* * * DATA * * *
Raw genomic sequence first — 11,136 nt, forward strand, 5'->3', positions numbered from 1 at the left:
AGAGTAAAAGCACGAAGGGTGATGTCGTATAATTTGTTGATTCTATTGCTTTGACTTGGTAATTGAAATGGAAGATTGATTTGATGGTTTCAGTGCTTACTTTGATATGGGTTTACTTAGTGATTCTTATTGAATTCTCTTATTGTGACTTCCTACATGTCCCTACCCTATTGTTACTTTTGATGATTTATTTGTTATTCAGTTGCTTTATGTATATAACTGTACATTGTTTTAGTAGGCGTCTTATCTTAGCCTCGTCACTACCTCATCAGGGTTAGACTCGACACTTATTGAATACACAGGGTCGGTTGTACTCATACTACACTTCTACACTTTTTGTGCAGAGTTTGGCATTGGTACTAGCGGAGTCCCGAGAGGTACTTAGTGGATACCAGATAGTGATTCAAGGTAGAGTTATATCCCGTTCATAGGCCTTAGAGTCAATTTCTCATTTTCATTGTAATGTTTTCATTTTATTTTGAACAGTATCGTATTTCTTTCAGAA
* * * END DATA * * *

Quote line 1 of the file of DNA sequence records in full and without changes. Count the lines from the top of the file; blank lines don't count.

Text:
Raw genomic sequence first — 11,136 nt, forward strand, 5'->3', positions numbered from 1 at the left: